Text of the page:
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Three weeks ago, it looked like a run-of-the-mill matchup between two teams struggling to find an identity.
Six combined victories later, the Jets and Saints are preparing for one of the NFL's spiciest early season matchups.
Brees (left) and Payton have the Saints offense clicking once again.
(Howard Smith/US Presswire)
On Sunday at the Superdome, two of the league's seven remaining undefeated teams will put their 3-0 records on the line, and the contrast in styles couldn't be more entertaining. The Jets are all about defense, with rookie coach Rex Ryan's innovative blitzes and brash personality fueling an instantly formidable unit. The Saints, conversely, are an offensive powerhouse driven by coach Sean Payton's cutting-edge schemes and quarterback Drew Brees'(notes) brilliant ability to execute them.
There are some compelling similarities as well. Each franchise is trying to end a sustained run of frustration – the Jets haven't won a Super Bowl in 40 years, while the Saints have never even captured a conference title. The closest New Orleans came was in 2006, when Payton was a rookie coach and the team lost to the Bears in the NFC championship game. That was the same year the Jets' rookie coach, Eric Mangini, was being called "Mangenius" after guiding New York to an unlikely playoff berth. (His current nickname in Cleveland: Some Other Team's Defensive Assistant-In-Waiting.)
This year's Saints and Jets are loose, confident teams capable of overwhelming opponents before they know what hits them. Payton's players, who two weeks ago blew out the Eagles in Philly, carry themselves like they expect to score on every possession. Ryan's players are backing up their smack-talking coach by talking some smack of their own, and there is no more festive locker room in sports.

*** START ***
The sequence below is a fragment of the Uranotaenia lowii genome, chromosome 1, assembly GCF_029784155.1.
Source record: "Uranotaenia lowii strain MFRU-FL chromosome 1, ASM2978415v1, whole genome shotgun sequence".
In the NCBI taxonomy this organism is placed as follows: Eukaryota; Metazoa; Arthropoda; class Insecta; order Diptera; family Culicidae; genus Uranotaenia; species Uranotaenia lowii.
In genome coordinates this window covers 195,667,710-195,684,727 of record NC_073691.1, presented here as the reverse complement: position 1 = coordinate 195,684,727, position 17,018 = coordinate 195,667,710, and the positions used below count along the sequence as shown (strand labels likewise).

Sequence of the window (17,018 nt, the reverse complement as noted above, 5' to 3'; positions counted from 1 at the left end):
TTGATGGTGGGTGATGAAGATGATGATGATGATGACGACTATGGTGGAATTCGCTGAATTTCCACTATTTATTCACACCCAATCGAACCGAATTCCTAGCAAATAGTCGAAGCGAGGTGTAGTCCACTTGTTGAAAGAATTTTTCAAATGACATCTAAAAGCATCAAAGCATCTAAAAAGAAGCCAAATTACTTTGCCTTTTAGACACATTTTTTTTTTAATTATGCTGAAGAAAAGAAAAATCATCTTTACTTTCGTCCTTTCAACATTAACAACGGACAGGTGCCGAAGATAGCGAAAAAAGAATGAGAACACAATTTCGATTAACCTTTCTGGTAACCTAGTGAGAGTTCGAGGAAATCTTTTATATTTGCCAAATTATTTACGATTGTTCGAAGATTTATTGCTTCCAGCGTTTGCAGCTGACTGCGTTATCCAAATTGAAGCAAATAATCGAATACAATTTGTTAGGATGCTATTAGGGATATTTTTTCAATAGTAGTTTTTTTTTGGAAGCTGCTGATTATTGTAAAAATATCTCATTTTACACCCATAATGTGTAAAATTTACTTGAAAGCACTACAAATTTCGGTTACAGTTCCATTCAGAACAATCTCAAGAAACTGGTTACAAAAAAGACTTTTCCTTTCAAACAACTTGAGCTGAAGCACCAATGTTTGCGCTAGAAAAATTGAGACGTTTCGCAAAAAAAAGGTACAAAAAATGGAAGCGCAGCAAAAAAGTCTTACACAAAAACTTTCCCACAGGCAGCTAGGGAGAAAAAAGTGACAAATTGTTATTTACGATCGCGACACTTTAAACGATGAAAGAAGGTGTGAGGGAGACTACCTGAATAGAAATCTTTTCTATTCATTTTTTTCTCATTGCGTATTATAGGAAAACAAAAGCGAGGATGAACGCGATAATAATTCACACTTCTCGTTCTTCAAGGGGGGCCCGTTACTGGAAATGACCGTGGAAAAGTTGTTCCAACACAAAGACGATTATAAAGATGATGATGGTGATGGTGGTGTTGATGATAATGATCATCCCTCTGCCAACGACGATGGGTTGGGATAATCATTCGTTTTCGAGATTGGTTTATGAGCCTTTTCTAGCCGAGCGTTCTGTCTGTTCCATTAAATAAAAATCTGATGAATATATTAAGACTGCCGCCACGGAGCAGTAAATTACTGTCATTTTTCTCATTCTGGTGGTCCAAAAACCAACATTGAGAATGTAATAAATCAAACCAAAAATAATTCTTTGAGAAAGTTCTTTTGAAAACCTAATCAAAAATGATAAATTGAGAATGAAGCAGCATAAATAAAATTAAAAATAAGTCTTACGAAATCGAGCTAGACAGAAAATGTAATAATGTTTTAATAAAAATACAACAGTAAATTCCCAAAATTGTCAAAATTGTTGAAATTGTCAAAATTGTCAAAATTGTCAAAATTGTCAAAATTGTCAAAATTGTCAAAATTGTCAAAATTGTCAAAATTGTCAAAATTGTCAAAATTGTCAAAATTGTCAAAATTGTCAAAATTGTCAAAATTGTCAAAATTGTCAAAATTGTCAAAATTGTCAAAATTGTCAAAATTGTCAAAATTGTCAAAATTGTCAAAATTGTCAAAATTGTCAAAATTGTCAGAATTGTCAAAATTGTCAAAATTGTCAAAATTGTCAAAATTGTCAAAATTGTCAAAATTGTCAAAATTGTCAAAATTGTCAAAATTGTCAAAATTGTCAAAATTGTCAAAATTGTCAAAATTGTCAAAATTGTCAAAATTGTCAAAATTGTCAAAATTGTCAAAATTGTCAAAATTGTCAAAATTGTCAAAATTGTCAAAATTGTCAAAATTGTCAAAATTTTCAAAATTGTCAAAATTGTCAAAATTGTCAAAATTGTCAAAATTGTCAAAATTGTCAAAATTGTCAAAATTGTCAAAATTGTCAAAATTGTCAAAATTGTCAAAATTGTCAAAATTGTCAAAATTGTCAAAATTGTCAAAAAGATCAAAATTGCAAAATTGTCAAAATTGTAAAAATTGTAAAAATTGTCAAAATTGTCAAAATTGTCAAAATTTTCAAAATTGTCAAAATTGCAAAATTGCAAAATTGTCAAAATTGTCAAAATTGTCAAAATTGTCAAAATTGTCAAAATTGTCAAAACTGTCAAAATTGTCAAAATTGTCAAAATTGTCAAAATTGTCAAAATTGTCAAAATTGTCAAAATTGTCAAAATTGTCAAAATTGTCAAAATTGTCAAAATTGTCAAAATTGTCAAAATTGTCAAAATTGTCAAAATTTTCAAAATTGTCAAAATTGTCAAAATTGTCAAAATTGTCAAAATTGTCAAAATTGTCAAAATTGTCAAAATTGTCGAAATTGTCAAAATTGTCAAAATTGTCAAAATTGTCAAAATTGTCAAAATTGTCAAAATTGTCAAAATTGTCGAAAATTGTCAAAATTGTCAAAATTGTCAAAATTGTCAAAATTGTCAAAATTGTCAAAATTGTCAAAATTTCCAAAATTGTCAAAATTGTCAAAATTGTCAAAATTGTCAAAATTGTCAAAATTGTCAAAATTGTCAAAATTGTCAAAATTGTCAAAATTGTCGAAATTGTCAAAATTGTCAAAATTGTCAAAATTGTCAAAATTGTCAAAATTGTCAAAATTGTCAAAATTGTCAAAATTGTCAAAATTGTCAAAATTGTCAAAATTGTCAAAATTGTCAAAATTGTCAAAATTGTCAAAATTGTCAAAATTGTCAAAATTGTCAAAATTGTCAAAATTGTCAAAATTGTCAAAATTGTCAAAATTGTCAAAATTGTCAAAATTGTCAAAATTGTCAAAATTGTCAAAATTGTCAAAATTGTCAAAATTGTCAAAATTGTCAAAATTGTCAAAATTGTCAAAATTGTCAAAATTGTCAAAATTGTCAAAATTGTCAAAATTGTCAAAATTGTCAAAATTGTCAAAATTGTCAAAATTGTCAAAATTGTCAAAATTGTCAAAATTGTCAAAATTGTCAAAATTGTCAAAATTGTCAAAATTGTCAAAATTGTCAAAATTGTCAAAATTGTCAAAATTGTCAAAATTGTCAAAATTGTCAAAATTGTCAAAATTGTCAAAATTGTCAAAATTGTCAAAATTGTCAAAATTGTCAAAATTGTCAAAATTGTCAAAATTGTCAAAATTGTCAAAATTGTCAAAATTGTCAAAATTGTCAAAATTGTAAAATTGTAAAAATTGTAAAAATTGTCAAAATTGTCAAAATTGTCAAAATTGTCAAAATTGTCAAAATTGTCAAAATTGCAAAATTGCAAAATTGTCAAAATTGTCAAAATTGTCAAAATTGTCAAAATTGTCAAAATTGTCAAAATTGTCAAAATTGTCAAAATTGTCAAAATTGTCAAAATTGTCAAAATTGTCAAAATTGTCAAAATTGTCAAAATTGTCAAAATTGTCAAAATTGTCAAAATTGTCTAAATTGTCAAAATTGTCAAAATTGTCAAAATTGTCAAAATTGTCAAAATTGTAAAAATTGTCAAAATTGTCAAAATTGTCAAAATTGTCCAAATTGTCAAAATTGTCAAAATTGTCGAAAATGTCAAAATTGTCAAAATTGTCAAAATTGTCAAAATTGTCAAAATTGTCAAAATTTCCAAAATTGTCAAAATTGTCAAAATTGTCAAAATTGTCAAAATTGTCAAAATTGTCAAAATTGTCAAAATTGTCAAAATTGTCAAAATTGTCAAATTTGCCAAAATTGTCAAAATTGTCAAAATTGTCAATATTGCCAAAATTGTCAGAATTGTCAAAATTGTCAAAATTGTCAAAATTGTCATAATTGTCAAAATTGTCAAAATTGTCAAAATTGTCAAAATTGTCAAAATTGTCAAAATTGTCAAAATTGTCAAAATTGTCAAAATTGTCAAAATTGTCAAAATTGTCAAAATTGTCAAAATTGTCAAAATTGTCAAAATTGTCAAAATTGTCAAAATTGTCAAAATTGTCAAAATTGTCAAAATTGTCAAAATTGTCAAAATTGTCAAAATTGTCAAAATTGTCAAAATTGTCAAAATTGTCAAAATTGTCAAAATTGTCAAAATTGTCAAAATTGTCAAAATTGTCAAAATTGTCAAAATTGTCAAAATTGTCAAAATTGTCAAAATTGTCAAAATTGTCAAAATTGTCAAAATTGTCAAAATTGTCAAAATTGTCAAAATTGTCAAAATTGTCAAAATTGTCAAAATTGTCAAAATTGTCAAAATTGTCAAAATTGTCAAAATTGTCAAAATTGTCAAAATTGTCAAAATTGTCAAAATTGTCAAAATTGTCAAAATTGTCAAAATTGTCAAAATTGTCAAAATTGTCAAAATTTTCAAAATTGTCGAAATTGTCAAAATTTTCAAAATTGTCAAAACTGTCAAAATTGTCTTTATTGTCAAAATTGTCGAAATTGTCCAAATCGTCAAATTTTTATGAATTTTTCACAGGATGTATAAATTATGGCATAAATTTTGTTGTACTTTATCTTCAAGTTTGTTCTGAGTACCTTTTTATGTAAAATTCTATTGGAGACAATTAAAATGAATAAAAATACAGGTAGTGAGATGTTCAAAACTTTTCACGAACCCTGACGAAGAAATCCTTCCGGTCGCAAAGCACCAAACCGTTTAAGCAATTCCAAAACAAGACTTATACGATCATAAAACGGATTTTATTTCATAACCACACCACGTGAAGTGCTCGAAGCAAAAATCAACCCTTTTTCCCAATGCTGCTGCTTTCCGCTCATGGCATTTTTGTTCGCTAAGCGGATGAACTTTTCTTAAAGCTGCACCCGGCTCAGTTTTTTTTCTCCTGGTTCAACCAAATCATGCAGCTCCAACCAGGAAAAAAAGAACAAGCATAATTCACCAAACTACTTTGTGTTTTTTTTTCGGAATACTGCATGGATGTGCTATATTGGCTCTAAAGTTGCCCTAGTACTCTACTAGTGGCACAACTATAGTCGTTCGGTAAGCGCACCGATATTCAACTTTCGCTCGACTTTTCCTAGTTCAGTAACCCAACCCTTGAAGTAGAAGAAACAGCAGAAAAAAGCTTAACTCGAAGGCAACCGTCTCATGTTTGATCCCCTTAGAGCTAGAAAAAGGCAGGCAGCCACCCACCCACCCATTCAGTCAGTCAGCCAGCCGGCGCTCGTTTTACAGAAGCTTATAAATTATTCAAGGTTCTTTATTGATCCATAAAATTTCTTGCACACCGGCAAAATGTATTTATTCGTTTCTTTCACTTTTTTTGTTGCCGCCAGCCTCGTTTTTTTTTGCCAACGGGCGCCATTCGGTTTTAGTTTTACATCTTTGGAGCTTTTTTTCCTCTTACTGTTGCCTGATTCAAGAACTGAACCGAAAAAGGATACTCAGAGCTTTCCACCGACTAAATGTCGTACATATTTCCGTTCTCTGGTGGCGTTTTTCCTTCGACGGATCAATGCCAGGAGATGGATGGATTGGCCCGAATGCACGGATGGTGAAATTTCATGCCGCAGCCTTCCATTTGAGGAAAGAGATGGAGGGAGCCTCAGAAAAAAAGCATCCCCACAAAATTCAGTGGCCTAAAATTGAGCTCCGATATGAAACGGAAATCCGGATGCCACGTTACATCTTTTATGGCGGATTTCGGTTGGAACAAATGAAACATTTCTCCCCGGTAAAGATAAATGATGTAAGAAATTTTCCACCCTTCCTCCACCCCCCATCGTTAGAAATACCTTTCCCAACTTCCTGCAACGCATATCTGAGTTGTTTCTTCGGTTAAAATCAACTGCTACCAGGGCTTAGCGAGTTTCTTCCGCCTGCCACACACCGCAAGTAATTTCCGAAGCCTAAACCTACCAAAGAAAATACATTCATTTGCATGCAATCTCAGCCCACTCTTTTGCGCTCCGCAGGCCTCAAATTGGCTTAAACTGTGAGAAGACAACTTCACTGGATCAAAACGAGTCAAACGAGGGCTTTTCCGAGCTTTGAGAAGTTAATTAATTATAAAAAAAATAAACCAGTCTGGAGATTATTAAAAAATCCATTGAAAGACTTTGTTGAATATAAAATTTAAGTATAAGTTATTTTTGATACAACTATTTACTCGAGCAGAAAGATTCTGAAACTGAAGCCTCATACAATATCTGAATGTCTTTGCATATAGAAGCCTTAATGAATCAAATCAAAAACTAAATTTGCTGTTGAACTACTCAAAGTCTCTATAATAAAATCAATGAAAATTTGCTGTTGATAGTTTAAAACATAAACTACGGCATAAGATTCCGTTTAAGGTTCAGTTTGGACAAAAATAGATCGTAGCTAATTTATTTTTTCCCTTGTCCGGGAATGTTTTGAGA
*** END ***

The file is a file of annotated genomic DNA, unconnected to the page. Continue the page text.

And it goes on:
Having gone from the secretive, hyper-restrictive Mangini to Ryan, a coach who flat-out ordered them to start having more fun, the Jets are like Berliners after the fall of the Wall, an attitude reflected by the swarming, unrestrained play of their defense.
There's no better place for a party than New Orleans, and Sunday's should be a fascinating spectacle. When an irrepressible offense goes up against an in-your-face defense, who do you like?
As you can see from this week's inquisitive trip from first to worst – and, yes, thanks to some Motown magic we have a new caboose on this train – there's a lot to like about the Jets and Saints. Mangini's new team? Not so much.
4. New York Jets: Yo, Pete Carroll, what was that you were saying about Mark Sanchez(notes) needing another season of college football (and how stoked am I that he won't be slinging it in Berkeley on Saturday)?
7. New England Patriots: Given Joey Galloway's(notes) dead-fish impersonation – and a certain Metrodome Miracle – how badly would Bill Belichick like a do-over on his decision to cut Greg Lewis(notes)?
9. Cincinnati Bengals: After his team's biggest win in four years, Marvin Lewis won't let the Bengals have a letdown against their reeling cross-state rivals, right?
15. Pittsburgh Steelers: Can you imagine anything less pleasant than Mike Tomlin's practices this week?
17. Denver Broncos: Can you believe this team has given up 16 points in three games – and who stole Mike Nolan's crafty schemes when he was coaching the 49ers?
21. Houston Texans: Is there a rule that every time I get excited about these guys, they're required to let me down?
26. Washington Redskins: Yo, Daniel Snyder: Shanahan, Gruden, Cowher or Holmgren?
29. Detroit Lions: Aren't they, like, the most awesome thing in the whole wide world?
30. St. Louis Rams: Now that the Lions have finally won, will their 13-game losing streak finally get noticed?
31. Cleveland Browns: If Latrell Sprewell played for the Browns, would Mangini be worried?
32. Tampa Bay Buccaneers: Is anyone besides me beginning to conclude that Jon Gruden did a decent coaching job last season?